In labour market research we face a serious lack of empirical information about ongoing trends for the employers' demand for competences, skills and experience with technical equipment. In Germany we can use a wide range of labour market related surveys and process-induced data, collected and provided by federal institutions like the Federal Statistical Office (DESTATIS) or the Institute for Employment Research (IAB), for example. But these data suffer from a strong time lag from data collection until data access (surveys). And if they don‘t, deep information about job requirements is missed (process induced data). Job advertisements in contrast are a rich source of information. They are very up to date. And they are convenient and quite cheap to collect – in the case of using online sources. But there is also a challenge: The vast amount of information in job advertisements is completely unstructured. Hence we have to deal with natural language texts and we have to dig for the information before we analyze the data (data mining).

We will present a complex workflow for the data mining of the employees' experience with technical equipment (tools) required by employers and stated in job ads (Information Extraction). We developed a hierarchical taxonomy with almost 60 items and present a framework to classify the detected tools into this taxonomy. The data we use is based on a large number of job ads hosted by the German Federal Employment Agency from 2011 up to 2017 with an overall amount of more than 3.000.000. In addition we use an access to more than 10.000.000 web crawled job ads from 2014 until now.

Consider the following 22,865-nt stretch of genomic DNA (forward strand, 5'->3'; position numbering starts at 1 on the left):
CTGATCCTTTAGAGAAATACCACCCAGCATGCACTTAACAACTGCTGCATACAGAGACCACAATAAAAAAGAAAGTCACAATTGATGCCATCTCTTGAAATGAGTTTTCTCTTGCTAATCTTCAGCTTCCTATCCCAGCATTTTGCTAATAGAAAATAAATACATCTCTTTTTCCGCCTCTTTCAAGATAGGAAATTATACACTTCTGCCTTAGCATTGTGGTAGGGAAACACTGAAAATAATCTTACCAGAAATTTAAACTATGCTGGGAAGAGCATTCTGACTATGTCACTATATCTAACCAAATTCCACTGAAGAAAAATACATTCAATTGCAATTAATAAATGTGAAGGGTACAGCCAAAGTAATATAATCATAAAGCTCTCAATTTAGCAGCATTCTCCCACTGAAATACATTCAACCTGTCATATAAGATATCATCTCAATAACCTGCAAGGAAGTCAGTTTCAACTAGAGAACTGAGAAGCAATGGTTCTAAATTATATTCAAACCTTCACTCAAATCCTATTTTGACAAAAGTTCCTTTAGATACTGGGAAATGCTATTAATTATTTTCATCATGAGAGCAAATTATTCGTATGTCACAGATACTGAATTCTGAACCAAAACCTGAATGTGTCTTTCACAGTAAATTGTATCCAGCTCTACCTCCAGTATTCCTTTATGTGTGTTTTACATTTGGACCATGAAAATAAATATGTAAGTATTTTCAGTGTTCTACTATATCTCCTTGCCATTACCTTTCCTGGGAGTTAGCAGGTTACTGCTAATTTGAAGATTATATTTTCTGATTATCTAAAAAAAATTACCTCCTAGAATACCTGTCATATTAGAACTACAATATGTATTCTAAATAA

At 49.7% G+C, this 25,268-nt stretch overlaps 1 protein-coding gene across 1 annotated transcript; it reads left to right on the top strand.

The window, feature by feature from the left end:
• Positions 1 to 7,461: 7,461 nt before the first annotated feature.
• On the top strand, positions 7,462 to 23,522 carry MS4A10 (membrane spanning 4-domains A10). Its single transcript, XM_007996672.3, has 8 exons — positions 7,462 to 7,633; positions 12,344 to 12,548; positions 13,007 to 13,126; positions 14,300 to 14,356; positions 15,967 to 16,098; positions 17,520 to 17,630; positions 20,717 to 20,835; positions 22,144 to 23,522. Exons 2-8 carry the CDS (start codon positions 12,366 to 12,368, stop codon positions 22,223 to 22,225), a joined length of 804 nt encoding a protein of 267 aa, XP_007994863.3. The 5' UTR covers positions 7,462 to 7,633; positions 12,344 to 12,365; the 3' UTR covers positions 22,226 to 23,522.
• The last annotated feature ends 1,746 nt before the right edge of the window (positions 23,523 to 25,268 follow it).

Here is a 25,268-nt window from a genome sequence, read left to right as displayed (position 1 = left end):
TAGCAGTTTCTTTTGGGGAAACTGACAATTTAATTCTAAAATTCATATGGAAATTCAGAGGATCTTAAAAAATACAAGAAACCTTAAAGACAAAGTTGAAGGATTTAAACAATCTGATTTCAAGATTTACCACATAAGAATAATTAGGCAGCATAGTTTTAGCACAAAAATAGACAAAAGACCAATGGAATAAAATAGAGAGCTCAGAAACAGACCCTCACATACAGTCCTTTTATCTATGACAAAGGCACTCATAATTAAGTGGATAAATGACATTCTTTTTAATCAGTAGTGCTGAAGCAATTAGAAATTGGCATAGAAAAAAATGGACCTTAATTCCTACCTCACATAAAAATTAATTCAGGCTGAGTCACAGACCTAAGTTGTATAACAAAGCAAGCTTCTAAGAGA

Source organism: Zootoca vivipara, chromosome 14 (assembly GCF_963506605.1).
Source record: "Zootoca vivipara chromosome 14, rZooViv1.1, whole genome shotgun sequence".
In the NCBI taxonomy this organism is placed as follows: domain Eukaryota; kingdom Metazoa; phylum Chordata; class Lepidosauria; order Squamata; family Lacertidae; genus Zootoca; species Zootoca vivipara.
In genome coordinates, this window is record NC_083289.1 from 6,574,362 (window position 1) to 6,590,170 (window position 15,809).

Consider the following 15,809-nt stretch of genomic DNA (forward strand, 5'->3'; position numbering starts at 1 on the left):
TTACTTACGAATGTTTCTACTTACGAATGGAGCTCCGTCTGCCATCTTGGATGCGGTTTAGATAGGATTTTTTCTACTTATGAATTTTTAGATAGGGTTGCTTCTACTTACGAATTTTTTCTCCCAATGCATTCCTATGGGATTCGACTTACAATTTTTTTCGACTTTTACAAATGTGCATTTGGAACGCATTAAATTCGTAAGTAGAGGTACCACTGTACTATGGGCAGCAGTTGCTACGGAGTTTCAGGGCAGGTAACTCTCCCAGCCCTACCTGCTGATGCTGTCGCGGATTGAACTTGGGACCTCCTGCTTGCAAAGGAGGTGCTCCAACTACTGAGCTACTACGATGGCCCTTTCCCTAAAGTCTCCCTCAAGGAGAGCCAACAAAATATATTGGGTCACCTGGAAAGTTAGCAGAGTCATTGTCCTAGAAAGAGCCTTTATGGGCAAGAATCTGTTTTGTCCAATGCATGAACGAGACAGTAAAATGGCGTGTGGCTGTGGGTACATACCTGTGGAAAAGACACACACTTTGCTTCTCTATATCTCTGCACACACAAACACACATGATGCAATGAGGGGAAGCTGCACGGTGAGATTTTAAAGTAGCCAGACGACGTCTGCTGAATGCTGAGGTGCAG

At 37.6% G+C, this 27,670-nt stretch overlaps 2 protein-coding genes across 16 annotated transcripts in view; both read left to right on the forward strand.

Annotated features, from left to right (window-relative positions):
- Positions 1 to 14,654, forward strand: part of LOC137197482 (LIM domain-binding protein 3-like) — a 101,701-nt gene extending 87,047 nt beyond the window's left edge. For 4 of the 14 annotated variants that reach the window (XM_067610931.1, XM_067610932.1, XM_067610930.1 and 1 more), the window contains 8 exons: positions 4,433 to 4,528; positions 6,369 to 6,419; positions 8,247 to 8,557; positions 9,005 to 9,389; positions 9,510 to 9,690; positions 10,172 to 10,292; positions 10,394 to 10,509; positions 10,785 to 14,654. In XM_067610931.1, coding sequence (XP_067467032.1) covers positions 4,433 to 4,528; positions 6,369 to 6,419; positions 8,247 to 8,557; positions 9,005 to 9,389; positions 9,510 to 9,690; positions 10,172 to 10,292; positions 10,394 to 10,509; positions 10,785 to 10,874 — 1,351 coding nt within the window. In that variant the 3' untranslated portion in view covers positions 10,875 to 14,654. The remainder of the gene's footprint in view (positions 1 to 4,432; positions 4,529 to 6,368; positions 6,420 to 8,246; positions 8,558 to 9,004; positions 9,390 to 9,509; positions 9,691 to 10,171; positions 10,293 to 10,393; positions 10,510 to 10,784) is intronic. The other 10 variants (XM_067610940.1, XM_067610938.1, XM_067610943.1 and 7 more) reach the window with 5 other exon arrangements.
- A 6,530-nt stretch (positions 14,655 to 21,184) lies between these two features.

We aimed to

1. develop an empirical based classification of tools,
2. enrich that classification with a large number of exactly named tools for
3. the productive usage in CATI or CAPI questionnaires (automated coding).

The presentation will cover

1. a short introduction of the data we use,
2. a look into the different phrases being used to state single employers' needs,
3. the algorithm to detect all these different phrases in thousands of Job ads,
4. the algorithm to sum up different phrases into canonical phrases,
5. the machine learning approach to classify this canonical phrases into a taxonomy of tools and
6. the quantity structure in our data.

Short abstract:
In labour market research we face a serious lack of information about ongoing trends for the employers' demand for competences, skills and experience with technical equipment (tools). We will present a complex workflow for the data mining of the employees' experience with tools required by employers and stated in job ads. A taxonomy is developed and a machine learning framework to classify the detected tools into this taxonomy will be presented. We aim to enrich that classification with a large number of exactly named tools for the productive usage in CATI or CAPI questionnaires (automated coding).